Marshall ran 4.54 seconds in his NFL Combine 40-yard dash. That’s terrific for a quarterback, but borderline too slow to play in the NFL at cornerback. Couple that with stiff hips and questions about how willing he may be in run support, and Marshall may or may not ever convert his raw football ability into “viable cornerback” at the next level.

Some teams reportedly think his physical profile fits better as a safety, but he has even less experience there and again, we don’t really know how well Marshall can tackle or if he’s willing to stick his nose into NFL tight ends and running backs on big collisions.

NFL teams, however, may attempt to convert a few cornerbacks in this class to safety, as it’s a weak draft group at that position.

Still others think he’s a core special teams guy, but there’s arguments about whether he’s a punt returner or a kick and punt coverage player.

There’s also debate about whether Marshall offers any hidden value as a legitimate third quarterback.

Even as a special teams player, there are unanswered questions about Marshall. His multiplicity sounds good in theory, but keep in mind that it’s only worth something if Marshall can truly add value to an NFL roster at each spot.

It’s likely that he gets drafted on the third day, but Auburn’s former starting quarterback may get squeamish waiting for his name to be called Saturday night.


  • Trae Waynes, Michigan State
  • Marcus Peters, Washington
  • Kevin Johnson, Wake Forest
  • Byron Jones, Connecticut
  • Eric Rowe, Utah


  1. Will Jalen Collins slip out of the first round on Thursday?
  2. Can Tennessee CB Justin Coleman extend Tennessee’s 51-year streak of at least one drafted player?
  3. Will Auburn’s Nick Marshall get drafted as a corner?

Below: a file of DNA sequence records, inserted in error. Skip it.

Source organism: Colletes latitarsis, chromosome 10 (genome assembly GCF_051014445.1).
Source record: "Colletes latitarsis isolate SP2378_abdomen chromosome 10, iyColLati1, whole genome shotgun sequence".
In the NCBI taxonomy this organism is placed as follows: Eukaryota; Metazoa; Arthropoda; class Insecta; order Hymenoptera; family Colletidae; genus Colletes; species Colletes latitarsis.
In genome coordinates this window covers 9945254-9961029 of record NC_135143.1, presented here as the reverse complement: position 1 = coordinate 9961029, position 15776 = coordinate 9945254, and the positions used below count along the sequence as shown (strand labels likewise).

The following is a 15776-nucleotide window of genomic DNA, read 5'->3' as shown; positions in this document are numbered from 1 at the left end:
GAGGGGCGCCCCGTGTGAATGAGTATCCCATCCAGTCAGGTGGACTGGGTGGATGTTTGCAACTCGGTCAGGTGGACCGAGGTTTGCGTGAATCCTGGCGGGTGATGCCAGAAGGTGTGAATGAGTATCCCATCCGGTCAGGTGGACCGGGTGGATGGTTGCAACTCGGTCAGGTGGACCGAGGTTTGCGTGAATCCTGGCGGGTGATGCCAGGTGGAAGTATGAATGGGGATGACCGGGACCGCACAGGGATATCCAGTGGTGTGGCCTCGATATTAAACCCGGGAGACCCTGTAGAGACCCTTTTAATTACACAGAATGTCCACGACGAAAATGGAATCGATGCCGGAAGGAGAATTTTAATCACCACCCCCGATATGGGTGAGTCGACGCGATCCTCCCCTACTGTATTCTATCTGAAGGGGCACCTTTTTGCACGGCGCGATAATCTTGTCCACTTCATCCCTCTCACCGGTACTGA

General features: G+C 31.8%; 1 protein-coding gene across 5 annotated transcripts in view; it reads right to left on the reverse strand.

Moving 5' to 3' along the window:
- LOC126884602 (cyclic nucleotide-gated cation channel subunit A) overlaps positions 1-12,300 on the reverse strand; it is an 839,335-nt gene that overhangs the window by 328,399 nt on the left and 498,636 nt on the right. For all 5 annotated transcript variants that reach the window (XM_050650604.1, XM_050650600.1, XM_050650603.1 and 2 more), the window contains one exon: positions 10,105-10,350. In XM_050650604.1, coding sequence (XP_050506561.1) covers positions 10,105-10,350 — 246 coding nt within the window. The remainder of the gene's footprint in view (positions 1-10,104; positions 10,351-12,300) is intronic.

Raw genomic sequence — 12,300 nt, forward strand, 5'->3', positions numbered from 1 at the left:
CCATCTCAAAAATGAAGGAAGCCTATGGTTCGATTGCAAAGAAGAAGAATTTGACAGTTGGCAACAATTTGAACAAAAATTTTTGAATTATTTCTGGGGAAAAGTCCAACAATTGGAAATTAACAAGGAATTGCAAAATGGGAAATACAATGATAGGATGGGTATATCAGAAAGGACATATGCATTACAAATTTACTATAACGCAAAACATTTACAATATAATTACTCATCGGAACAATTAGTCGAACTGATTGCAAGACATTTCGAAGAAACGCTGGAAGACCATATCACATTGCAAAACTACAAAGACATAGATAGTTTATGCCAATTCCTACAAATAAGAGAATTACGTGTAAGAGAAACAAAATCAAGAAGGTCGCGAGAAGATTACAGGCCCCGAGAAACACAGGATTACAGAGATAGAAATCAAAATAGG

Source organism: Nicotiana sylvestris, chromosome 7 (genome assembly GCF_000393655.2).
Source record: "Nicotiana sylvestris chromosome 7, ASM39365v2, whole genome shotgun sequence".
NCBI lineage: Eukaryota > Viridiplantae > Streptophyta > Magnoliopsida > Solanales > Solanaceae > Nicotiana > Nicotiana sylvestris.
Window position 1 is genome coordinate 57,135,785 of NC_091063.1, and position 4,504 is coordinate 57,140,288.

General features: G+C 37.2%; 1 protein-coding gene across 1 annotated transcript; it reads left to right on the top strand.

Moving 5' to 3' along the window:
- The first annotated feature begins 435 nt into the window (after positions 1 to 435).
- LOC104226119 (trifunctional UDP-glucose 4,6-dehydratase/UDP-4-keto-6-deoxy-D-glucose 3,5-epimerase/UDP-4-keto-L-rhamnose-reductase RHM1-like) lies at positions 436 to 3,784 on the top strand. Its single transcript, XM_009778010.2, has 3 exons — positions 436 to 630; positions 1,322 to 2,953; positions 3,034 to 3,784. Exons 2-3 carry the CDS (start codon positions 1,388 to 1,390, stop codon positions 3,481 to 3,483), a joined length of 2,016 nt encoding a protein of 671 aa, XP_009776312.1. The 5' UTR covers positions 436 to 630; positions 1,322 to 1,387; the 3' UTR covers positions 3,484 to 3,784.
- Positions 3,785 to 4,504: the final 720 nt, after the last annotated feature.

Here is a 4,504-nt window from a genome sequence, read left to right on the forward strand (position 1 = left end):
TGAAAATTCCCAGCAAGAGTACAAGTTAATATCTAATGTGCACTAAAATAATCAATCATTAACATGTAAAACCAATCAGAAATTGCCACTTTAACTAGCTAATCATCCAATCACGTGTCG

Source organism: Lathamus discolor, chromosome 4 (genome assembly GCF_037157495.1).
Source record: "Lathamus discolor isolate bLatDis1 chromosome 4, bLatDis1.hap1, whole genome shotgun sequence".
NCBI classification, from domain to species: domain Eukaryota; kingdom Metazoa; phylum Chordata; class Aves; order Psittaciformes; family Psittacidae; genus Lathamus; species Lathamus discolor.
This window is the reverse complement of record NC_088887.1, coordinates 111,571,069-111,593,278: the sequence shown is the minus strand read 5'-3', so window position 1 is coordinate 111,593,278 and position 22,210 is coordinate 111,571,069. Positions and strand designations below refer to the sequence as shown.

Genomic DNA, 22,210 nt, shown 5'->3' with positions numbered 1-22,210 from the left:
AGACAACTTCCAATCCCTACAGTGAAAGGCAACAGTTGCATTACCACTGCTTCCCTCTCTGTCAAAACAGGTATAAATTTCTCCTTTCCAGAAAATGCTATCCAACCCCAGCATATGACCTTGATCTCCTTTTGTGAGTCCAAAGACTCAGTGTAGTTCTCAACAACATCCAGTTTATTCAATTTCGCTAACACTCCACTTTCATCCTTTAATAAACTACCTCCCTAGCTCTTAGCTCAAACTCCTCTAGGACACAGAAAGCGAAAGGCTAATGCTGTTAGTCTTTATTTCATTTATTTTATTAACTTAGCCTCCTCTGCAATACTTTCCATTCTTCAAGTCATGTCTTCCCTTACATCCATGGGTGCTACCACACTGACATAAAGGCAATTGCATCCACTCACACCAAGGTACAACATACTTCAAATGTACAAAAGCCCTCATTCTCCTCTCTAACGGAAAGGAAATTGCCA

1. Vernon Hargreaves III, Florida
  2. Jonathan Jones, Auburn
  3. Cyrus Jones, Alabama


  • Tennessee’s Justin Coleman ran a fairly slow 40-yard dash for a corner at the NFL Combine — 4.53 seconds — and many analysts feel he lacks anticipation in coverage. At 5-foot-11 and 185 pounds, he’s small for a run-supporting nickelback, but he did manage an impressive 20 repetitions on the bench press at 225 pounds. He has a very good chance to get drafted as a core special teams player who competes to start opposite the other team’s slot receiver on defense.
  • Georgia utilized defensive back Damien Swann in a variety of different roles, which is an even more marketable skill at the NFL level. He can play nickelback, dime or safety as well as contribute on special teams. He plays tougher than his 189 pounds against the run. Overall, most projections don’t see him as a full-time starter at corner or safety in the NFL, but he’s the type of versatile defensive back that teams are looking for as they fortify themselves against the pass with as much depth as possible.
  • Speaking of NFL teams looking to move cornerbacks to safety for their coverage skills (see Nick Marshall above), I wonder if some enterprising scout may offer up Texas A&M’s Deshazor Everett as an undrafted free agent safety. Everett made a whopping 16 tackles against the run-heavy Arkansas Razorbacks in 2014 — yes, as a cornerback(!). Then again, his measurables at A&M’s pro day were explosive. Whether or not he’s drafted, and at what position, shouldn’t matter in training camp. Everett must make an NFL roster by becoming a standout special teams player.
  • Other SEC cornerbacks who probably will try to land a spot in training camp on an undrafted free agent contract: Jamerson Love (Mississippi State), Trovon Reed (Auburn), Tevin Mitchel (Arkansas) and Jonathon Mincy (Auburn).